Saturday, April 14, 2007

Day 3 of 4 of Full Frame Documentary Film Festival

Full Frame is winding down quickly - it goes by too fast! We started off today with a 9:15-11a film, The Ants, about Japan's imperial past. It is a documentary about a man who served as a 20-year-old in Japan's WWII army in China. The Japanese were brutal warriors, and he relates awful things he had to do, like practice bayoneting on innocent peasants. His country didn't have some of their China-based forces stop fighting even after the war's end and he didn't return to Japan till, as I recall, 1953; this shows his attempts to use the Japanese courts to get his country to acknowledge the sacrifice and apologize. It was well presented and powerful.

I saw Revolution '67 preceded by the short Conjure Bearden next. The short was a lovely 17-minute retrospective of the photography of an African-American and African-American neighborhoods near Charlotte, NC from 1938-1941. The main film was a shocking narrative of the Newark, NJ riots and how injustice, lack of opportunity, corruption, and lack of concern grew into the calamity and continues in many ways.

Power of Ten: A Conversation had the ten curators, including Michael Moore and Mira Nair, of this special series in a panel moderated by an NPR radio figure dicussing their work, documentary film, and their films they were screening. It was a good and lively discussion.

I watched the first 45 minutes of In the Shadow of the Moon, a film with Apollo astronauts talking about their experiences in space flight and lunar landings. The clips, including President Kennedy's inspiring moon speech and fabulous rocket film, were great to see again; hearing the astronauts thinking back to what they were feeling at the time helped to personalize it.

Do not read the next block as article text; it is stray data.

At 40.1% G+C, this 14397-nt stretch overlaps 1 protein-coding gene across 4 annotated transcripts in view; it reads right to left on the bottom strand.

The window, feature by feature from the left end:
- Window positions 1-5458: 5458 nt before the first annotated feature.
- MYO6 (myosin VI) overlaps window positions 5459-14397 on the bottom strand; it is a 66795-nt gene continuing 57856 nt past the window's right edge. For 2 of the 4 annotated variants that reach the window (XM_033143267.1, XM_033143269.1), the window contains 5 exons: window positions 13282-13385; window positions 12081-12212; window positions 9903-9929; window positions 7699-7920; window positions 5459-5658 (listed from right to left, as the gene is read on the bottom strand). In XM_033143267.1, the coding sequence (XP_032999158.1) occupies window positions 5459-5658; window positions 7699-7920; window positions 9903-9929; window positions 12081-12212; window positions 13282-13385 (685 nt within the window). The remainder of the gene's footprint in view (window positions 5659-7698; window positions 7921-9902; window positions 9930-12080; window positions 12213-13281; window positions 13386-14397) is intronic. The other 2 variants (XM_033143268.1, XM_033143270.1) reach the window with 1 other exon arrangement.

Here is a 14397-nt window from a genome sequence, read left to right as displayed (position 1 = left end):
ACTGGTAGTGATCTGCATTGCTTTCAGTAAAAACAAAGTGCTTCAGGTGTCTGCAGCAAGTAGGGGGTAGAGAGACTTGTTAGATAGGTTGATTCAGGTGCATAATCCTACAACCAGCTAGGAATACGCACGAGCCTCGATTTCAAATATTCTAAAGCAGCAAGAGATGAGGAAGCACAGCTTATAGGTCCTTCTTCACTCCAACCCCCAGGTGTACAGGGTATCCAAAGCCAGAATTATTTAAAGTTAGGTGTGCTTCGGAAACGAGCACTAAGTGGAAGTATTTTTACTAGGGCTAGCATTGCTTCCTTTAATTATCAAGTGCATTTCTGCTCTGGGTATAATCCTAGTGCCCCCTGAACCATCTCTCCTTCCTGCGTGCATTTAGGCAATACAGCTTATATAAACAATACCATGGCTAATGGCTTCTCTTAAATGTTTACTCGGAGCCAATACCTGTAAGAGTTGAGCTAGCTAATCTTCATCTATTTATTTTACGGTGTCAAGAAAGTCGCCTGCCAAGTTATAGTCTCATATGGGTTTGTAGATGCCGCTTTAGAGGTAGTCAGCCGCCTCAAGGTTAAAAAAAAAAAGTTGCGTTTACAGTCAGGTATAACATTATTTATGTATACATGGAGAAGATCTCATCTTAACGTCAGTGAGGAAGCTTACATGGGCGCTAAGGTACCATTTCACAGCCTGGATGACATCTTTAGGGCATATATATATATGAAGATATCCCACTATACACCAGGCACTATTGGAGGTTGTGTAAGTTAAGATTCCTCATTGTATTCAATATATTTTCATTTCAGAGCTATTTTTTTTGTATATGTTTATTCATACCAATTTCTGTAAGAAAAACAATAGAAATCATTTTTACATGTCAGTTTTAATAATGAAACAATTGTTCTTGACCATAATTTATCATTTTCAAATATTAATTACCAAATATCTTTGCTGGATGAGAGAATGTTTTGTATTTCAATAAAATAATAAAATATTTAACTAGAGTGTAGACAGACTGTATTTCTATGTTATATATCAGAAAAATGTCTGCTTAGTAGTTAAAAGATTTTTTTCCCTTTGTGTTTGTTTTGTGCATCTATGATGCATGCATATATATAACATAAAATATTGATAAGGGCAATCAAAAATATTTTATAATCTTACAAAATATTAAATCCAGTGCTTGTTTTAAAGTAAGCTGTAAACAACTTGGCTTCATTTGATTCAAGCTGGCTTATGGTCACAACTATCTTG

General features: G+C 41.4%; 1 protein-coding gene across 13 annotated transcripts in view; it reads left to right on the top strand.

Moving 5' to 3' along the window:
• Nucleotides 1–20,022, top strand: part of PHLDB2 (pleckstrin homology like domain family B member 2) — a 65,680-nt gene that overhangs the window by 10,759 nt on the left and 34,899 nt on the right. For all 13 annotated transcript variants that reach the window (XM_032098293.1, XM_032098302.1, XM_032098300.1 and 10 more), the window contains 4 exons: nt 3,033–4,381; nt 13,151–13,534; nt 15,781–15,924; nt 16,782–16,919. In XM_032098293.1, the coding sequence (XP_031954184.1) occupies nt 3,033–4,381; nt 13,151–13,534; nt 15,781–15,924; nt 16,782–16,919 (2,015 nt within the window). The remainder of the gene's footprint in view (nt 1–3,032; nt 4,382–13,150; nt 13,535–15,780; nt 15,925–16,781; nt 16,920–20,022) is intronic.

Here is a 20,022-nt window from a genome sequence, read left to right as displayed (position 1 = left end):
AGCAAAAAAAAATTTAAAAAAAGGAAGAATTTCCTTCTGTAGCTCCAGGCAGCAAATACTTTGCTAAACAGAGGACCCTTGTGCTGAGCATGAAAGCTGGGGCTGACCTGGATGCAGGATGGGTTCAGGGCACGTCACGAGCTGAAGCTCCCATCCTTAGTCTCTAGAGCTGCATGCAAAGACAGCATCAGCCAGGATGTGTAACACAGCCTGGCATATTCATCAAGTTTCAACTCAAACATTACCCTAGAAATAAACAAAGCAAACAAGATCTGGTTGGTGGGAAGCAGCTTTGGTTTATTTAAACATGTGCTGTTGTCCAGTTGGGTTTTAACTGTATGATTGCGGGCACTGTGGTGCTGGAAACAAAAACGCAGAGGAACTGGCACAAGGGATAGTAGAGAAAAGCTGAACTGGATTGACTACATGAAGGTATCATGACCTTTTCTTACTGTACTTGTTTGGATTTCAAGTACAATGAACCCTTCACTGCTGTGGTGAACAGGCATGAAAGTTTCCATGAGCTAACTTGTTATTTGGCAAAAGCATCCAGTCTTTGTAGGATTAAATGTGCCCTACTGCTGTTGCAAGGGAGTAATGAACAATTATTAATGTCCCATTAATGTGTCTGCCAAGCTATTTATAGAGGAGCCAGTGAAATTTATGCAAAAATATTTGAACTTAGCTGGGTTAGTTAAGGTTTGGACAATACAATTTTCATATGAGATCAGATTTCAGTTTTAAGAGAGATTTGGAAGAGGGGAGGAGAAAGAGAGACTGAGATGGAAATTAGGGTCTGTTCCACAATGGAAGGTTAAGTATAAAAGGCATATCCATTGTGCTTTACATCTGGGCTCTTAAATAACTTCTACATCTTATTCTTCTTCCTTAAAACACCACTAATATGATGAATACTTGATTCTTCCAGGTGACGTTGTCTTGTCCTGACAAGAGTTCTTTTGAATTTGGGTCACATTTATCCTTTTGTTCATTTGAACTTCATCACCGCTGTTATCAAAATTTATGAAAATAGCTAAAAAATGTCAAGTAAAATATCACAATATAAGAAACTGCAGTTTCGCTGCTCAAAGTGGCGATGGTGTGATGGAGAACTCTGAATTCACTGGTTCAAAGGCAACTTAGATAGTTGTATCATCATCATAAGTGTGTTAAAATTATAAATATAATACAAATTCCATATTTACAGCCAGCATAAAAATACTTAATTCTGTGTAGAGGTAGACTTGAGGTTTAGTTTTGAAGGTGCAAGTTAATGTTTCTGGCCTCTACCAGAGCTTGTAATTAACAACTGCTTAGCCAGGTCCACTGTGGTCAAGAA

As good as that film was, I left to see the unique Helvetica. It was all about typefaces, focusing on the Helvetica font. Many typographers and designers were interviewed in a lively paced and fun film, with a delightful soundtrack, that makes one more aware of the fonts used all around us; many said that Helvetica is the face we see most often and is timeless in its beauty, but some argued for more unconventional fonts. The film was just completed, as I recall from the Q&A session afterwards with the filmmaker, 3 weeks ago and has already been shown in 7 countries; it is apparently the only film about typography and is going to be shown at design conferences, museums, other film festivals, ... - there are something like 45 screenings in the near future lined up.

I saw another film about Japan, but on a diametrically opposite theme, next - The Great Happiness Space. This fascinating and enjoyable peek is into the life of a club that has men who cater to clients in Osaka as in-house companions. They give company, express (lying) confessions of love, and sometimes have sex with the lonely women who come at something like $100 an hour - and when the women order champagne, that adds another $200, 500, or even $1000+ to the tab. It was sad to see how the men string the women on to keep them coming, though they have no intention of marriage or proper dating with these clients.

My wife and I both ended up at Blockade, a striking almost-silent, black and white documentary about the Siege of Leningrad taken from the Soviet side. Seeing the depravations and dead bodies was quite sobering.


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